According to Johns, there has been an “unbelievable” change in attitudes over the past 18 months, “where it has felt less like we are banging on the doors and now people are coming to us.”
“This award has really cemented our place in the industry,” she added. “Don’t get me wrong, we are still knocking on a lot of doors, but a lot more of them are being opened for us and a lot more organisations are coming to us. This has elevated that status even more.”
After leaving drama school, Houston spent five years putting on her own shows “because nobody employed disabled actors.” She then ran a company that hosted audition technique workshops, put on shows and encouraged youth theatres to work with more disabled young people.
It was when Houston was working at ITV that she met Johns and set up Triple C, visiting schools and doubling down on audition masterclasses based on the principle that disabled people didn’t get many auditions. Together they then established DANC, which drew 60 people from across the country to its first event.
“We didn’t know what was going to happen or who was going to turn up,” said Houston. But events hosted by DANC have subsequently offered opportunities for disabled creatives and industry professionals alike to meet and build relationships that Johns and Houston say will prove to be the first steps towards future collaborations.
“Then there’s also conversations about how to break down some of the blocks that exist,” Houston said. “We listen to what the industry says, the industry listens to what the artists say and we come up with what the next-step solutions could be. Since March 2020, we’ve been running a couple of webinars and two masterclasses a week, and that gives writers, directors, actors, commissioners and production companies an introduction to the DANC community and gives the DANC community the chance to ask questions and follow up afterwards on their own. We’ve also had a lot of writers who haven’t had opportunities to pitch their writing, so we’ve set up a series of ‘how to pitch’ workshops.”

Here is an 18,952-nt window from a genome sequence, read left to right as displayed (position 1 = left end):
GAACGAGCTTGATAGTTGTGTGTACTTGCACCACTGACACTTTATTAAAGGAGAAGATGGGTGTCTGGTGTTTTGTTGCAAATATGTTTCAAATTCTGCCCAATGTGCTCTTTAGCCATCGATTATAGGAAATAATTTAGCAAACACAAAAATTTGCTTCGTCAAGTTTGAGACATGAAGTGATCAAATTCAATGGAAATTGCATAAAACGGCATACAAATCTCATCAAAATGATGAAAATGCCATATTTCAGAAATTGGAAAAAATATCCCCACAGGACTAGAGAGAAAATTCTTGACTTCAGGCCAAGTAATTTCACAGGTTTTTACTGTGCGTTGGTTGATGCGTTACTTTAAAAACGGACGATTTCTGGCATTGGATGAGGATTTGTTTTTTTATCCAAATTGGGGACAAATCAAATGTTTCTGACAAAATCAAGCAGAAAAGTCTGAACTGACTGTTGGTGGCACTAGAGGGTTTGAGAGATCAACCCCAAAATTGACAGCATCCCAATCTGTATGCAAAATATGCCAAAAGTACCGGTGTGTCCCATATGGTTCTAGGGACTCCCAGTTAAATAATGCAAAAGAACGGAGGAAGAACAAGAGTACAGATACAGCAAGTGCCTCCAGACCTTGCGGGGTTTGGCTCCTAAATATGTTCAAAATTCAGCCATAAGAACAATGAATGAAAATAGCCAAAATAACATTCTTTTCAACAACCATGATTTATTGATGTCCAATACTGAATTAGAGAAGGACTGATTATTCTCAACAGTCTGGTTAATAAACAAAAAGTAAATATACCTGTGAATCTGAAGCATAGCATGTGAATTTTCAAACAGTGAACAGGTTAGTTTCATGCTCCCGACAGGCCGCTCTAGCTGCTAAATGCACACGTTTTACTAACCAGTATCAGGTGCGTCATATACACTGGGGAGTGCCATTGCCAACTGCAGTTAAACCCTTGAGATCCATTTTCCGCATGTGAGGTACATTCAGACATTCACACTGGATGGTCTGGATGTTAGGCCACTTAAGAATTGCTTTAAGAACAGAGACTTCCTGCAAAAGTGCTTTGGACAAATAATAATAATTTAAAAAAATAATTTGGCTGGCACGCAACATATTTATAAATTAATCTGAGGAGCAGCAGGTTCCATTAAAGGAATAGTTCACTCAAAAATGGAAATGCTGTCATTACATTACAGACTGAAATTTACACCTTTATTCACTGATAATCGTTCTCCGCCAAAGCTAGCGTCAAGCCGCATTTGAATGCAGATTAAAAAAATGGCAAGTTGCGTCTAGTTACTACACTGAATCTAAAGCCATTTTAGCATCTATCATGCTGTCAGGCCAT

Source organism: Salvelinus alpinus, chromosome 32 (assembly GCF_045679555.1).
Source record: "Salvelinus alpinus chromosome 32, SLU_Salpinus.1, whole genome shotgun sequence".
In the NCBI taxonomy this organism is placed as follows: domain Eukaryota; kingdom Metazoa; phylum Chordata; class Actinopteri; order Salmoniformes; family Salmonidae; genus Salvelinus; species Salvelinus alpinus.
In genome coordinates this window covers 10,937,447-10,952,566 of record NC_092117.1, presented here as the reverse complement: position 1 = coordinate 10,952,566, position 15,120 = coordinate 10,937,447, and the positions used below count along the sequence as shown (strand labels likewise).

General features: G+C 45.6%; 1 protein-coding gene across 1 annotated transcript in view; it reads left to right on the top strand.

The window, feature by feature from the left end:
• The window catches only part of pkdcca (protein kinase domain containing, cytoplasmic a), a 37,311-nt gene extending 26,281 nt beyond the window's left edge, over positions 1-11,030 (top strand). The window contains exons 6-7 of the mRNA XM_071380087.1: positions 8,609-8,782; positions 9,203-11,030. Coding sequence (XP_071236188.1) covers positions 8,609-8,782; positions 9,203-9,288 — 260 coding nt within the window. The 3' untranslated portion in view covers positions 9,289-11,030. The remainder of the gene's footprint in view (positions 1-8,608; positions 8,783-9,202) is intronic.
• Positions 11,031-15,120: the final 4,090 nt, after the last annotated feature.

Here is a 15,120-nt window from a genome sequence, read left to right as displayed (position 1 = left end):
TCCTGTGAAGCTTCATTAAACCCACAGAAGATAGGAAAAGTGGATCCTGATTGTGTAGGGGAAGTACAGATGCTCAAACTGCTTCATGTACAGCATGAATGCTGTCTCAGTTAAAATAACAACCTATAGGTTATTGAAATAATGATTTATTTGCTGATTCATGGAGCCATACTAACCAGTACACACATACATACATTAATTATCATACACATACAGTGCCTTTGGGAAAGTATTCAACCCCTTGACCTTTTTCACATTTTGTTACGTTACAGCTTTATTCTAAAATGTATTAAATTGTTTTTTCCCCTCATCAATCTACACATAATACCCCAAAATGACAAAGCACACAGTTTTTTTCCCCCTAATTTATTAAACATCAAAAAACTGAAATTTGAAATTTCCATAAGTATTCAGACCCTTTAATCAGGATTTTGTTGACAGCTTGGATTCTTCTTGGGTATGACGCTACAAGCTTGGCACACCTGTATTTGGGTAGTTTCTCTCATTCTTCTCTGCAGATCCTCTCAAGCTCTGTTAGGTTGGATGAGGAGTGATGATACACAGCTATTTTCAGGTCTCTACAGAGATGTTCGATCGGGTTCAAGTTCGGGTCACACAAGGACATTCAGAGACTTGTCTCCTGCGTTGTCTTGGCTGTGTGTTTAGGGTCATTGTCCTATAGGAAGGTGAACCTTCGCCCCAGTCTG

The writers initiative programme has been particularly successful, with between 150 and 200 disabled writers at different stages of their career now part of the community. This has led to the creation of some writers room guidelines, outlining some of the obstacles disabled writers have faced and what the solutions may be. A similar initiative is underway to establish access coordinators to support deaf, disabled and neurodivergent people on every production set.
“As we all know, sets are so busy. Look at every single job role of anyone who works on set and the list of responsibilities is already huge. Add in the fear of a disability, which we know very much exists, and no wonder we’re not being seen on set,” Johns said. “It makes complete sense that you would have somebody who looks after access, with the idea that you don’t wait for somebody to come forward to say, ‘I’m disabled, I need this.’”
Houston, a wheelchair user, recalled a time when she had to audition in London’s Leicester Square because she couldn’t access the correct building. Another time, she had to use the toilets as a makeshift green room because the actual green room wasn’t accessible.